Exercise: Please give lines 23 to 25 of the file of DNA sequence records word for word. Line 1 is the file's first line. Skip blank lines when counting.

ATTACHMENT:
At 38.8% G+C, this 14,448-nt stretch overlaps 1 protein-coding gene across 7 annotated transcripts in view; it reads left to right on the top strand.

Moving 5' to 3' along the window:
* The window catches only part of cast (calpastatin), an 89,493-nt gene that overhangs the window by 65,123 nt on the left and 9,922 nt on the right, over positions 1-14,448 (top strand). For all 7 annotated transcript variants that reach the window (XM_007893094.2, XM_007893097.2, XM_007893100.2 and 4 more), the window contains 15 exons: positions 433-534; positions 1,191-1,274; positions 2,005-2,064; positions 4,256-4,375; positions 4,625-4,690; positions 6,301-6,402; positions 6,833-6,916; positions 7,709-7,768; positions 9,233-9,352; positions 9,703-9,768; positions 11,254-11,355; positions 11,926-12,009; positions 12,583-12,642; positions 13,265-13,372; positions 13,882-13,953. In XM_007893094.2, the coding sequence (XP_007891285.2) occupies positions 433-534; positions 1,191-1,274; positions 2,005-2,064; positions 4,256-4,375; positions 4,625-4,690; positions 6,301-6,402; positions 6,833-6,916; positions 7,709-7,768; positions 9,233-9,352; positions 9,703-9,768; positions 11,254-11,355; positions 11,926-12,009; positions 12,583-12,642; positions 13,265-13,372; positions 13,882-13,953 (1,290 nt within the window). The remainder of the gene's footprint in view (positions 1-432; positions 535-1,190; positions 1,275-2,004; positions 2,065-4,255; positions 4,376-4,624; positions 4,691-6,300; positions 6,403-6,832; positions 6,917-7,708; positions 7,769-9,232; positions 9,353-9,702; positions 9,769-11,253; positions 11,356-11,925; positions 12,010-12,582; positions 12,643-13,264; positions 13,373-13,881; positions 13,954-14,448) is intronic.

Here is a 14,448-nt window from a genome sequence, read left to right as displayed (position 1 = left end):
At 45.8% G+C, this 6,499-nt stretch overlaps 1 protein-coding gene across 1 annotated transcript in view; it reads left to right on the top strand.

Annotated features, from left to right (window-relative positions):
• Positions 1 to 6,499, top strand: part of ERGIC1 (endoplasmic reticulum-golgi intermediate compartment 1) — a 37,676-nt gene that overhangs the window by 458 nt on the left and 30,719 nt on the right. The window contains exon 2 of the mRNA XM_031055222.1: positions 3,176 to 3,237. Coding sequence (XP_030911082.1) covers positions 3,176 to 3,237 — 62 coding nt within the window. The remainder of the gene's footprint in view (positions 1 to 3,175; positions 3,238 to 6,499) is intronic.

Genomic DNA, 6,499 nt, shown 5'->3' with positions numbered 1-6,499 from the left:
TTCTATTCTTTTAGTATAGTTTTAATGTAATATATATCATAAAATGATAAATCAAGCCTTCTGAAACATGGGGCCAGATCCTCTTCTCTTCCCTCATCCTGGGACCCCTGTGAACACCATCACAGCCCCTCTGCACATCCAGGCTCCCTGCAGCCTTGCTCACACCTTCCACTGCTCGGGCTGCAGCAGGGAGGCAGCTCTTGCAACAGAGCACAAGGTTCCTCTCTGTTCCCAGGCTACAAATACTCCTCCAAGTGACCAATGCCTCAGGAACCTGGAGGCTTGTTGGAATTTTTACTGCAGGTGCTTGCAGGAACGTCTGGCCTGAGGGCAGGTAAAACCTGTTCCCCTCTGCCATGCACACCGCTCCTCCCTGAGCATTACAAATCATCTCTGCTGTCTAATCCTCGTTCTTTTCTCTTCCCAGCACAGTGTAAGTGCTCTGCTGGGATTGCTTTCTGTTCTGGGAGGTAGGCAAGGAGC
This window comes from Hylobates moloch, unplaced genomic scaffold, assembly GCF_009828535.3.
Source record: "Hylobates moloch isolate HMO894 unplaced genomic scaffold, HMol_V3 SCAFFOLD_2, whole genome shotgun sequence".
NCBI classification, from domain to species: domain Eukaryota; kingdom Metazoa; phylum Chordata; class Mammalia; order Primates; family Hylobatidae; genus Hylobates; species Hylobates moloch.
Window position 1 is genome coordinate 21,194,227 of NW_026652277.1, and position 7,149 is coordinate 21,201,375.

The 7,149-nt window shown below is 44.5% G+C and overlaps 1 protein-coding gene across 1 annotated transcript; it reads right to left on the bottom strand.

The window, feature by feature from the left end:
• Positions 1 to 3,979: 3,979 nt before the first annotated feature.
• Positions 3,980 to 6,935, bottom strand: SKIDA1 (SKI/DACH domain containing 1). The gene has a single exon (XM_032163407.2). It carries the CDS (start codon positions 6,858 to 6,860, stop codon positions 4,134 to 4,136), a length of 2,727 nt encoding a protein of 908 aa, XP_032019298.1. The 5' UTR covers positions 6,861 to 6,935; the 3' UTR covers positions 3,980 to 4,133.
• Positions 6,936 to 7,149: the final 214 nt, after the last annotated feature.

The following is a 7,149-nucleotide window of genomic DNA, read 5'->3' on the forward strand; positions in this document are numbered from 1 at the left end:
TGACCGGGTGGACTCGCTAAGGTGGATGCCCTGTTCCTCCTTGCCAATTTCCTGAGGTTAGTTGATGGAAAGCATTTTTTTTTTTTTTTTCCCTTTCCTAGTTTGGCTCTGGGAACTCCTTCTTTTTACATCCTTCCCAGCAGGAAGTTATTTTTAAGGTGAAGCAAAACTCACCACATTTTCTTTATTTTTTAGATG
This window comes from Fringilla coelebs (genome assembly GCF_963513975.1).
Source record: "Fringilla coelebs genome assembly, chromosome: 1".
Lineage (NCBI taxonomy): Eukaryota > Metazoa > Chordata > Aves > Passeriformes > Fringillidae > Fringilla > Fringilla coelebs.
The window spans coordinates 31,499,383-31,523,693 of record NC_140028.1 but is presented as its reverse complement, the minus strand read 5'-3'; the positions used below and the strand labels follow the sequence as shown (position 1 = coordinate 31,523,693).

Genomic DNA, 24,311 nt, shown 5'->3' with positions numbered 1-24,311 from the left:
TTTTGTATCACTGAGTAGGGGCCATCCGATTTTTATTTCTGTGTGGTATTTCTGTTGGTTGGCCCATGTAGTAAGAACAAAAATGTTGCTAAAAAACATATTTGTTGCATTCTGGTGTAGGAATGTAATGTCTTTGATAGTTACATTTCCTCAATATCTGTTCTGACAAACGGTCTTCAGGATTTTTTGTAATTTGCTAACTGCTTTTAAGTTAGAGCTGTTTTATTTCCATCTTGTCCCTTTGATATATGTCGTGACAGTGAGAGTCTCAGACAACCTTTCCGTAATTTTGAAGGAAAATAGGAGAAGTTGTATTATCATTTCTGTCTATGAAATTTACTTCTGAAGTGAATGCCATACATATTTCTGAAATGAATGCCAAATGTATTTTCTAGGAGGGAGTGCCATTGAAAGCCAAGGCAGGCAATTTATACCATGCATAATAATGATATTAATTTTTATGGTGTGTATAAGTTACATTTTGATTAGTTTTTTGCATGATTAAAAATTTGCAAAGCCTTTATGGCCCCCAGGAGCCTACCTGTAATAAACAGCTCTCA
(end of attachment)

Lineage (NCBI taxonomy): Eukaryota > Metazoa > Chordata > Aves > Passeriformes > Fringillidae > Fringilla > Fringilla coelebs.
The window spans coordinates 31,499,383-31,523,693 of record NC_140028.1 but is presented as its reverse complement, the minus strand read 5'-3'; the positions used below and the strand labels follow the sequence as shown (position 1 = coordinate 31,523,693).

Genomic DNA, 24,311 nt, shown 5'->3' with positions numbered 1-24,311 from the left: